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by Dr Kevin Cruickshank

Getting a new puppy is an exciting time. Here are some tips to help things go as smoothly as possible:

1. Start out right. Know what breed or type of dog you want. Many factors, including personal preferences, influence this. Consider what breed suits you best, for example. Match your ability to exercise them versus how much exercise they need, and consider your financial position.

Eukanuba has a fantastic online tool called a ‘Breedopedia'. After answering questions about your lifestyle and so on, the website provides you with a list of suggested breeds. There are also hundreds of photos of the various breeds to help you decide. It can be accessed for free at http://www.eukanuba.com.au/.


2. Once you've settled on a breed, discuss your choice with your vet, dog trainer and friends who have had similar breeds. Get personal referrals for breeders of your chosen breed. Alternatively consider adopting from an animal shelter such as the RSPCA or Animal Welfare League. It might be harder to find a puppy at a shelter, but if you do you have the joy of knowing you're giving the dog a second chance at life.

3. Find out about the parents and meet them, if possible. Assess their temperament and ask for proof of hip scoring and genetic eye testing, where relevant.

4. Take out pet insurance from day ONE. Puppies are accident prone and you never know when you might need it. Look for a stand-alone pet policy (that is, not as an ‘add on' to home and contents insurance) that offers “covered for life”.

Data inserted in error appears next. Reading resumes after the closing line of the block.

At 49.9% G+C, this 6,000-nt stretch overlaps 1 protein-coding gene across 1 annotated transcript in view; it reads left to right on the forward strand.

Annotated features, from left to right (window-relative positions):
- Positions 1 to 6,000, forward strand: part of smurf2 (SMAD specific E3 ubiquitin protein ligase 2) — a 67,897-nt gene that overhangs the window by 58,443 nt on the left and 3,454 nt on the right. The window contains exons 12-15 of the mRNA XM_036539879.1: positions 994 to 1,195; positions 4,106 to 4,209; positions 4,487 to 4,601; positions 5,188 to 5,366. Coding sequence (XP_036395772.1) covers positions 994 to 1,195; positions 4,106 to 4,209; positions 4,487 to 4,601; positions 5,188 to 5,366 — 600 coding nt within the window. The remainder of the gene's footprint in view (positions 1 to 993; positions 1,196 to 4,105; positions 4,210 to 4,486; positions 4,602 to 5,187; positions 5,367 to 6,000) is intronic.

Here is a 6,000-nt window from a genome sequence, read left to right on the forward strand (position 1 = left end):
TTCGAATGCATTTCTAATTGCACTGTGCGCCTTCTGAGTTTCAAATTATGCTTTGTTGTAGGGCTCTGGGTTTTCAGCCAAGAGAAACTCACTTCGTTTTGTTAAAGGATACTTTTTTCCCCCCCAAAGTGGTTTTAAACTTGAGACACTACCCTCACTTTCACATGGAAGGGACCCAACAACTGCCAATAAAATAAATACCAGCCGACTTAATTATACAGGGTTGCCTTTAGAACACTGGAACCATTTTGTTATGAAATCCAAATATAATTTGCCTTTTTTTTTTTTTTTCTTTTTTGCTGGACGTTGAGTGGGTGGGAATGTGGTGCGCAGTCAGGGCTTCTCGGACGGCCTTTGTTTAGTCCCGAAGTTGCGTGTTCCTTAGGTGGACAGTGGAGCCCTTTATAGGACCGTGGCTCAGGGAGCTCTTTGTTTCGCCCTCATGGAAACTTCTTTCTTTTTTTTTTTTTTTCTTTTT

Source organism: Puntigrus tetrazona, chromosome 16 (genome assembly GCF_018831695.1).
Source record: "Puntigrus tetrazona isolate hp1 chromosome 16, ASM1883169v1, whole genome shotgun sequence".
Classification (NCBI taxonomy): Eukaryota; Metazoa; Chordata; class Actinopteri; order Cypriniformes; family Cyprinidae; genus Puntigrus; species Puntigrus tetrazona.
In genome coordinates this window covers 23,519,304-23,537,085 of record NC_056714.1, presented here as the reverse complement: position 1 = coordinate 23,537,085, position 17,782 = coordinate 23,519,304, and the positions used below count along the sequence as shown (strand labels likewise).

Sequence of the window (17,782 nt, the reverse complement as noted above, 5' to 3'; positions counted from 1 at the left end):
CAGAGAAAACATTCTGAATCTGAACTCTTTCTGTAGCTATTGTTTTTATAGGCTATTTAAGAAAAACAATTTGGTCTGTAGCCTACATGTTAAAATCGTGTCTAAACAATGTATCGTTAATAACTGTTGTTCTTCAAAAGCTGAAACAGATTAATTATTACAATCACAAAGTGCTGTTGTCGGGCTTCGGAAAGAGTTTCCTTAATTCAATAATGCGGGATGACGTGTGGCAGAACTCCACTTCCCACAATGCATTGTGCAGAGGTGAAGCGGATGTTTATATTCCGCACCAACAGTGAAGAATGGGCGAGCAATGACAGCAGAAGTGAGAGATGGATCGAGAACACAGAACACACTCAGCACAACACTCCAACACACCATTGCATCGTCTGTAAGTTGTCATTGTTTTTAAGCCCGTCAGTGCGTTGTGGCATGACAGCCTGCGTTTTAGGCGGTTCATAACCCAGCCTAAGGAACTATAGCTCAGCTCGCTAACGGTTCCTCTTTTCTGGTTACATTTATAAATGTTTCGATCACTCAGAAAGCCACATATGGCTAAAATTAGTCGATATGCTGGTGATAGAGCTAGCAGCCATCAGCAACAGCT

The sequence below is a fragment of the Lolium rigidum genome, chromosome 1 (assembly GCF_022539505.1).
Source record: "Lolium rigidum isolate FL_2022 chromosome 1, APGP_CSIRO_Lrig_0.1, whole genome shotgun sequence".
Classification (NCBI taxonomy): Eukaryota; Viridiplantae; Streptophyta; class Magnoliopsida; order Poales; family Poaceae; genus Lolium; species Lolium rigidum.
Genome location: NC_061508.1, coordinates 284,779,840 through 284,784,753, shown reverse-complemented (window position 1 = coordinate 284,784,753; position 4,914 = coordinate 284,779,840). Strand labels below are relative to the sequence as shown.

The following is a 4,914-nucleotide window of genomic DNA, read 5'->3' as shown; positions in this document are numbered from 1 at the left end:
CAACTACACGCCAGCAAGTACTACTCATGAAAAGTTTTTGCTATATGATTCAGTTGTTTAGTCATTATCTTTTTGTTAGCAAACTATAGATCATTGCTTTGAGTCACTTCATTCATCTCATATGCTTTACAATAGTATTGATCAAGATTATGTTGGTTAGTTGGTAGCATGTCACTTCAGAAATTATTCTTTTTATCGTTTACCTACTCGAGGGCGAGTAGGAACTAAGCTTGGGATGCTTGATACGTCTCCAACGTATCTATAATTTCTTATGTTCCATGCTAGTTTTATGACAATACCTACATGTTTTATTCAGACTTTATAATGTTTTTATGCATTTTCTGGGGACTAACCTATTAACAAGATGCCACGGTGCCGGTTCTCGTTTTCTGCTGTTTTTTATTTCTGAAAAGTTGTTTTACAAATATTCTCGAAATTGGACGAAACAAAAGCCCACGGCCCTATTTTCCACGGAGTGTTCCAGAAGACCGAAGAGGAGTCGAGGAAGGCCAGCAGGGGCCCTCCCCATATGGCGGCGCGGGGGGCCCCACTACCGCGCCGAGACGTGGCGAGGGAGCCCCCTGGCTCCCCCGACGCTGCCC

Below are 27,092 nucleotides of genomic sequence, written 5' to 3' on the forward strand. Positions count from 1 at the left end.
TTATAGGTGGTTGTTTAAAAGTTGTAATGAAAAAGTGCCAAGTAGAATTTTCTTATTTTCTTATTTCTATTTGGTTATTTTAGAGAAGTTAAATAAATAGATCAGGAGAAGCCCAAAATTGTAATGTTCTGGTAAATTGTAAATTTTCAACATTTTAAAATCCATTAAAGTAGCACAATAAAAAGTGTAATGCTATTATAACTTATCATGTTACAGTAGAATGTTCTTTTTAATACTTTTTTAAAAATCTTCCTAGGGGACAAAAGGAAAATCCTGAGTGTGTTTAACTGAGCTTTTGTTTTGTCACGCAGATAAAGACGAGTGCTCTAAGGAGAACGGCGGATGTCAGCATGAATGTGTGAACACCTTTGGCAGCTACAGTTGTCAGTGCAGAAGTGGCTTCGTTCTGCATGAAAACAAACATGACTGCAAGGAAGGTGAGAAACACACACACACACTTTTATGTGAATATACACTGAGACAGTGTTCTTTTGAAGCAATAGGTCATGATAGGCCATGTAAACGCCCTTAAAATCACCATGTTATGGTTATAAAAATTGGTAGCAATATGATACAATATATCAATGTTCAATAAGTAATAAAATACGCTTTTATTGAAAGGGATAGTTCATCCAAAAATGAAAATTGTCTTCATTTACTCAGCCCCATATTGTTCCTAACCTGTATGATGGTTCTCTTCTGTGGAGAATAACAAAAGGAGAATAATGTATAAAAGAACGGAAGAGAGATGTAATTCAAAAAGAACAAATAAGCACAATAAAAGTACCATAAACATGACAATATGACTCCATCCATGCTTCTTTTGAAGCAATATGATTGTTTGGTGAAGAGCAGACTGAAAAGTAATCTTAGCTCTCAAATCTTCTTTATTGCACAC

5. Have a vet visit within the first few days to ensure that there are no hidden health problems. Your vet, and his or her vet nurses, will be able to advise you regarding the healthcare program your puppy needs.

6. Vaccinations are important to protect against several nasty diseases such as Parvo virus. Puppies are more susceptible to many of these diseases than adult dogs. Intestinal worming is especially important in puppies – heavy worm burdens can make young pups very sick and even cause death in severe cases. Dogs should be wormed once a fortnight until four months old, then monthly until six months old and then once every three months for the rest of their lives. And remember that in Australia there is heartworm, something we're not familiar with in South Africa. It's spread by mosquitoes and all dogs need year round protection – either a treatment every month (tablets or drops on the skin) or an annual injection. Flea and tick prevention is another part of their routine healthcare that you need to remember.

7. Once vaccinated, get out and get them socialised. Puppy preschool is ideal – it's all about them meeting other young pups in a supervised environment and learning that they're play mates, not something to be scared of. It also teaches them to be confident in unfamiliar environments. It's not dog training, but a well socialised pup leads to a more obedient and trainable dog.

8. Good nutrition is crucial. Premium foods are not as costly as they may look on a bag for bag comparison – you need to feed less at a time so the bag lasts longer. Another plus is that premium foods are more digestible, meaning that there's a lot less poop to scoop! Get a puppy food that is specific for your pup's breed type. For example, large breed for Labradors and German Shepherds.

9. Have your pup microchipped. It is a wonderful “insurance” to increase the chance of finding them should they stray.

10. And finally, remember to take LOTS of photos – you'll be amazed at how they grow up when you look back at the pictures in years to come.

Dr Kevin Cruickshank is a South African trained and qualified vet living and practicing at the Gold Coast Vet Surgery in Queensland.

See www.sabona.com.au/kevincruickshank

Posted in lifestyle |
Posted by Dr Kevin Cruickshank
09 Feb 2010

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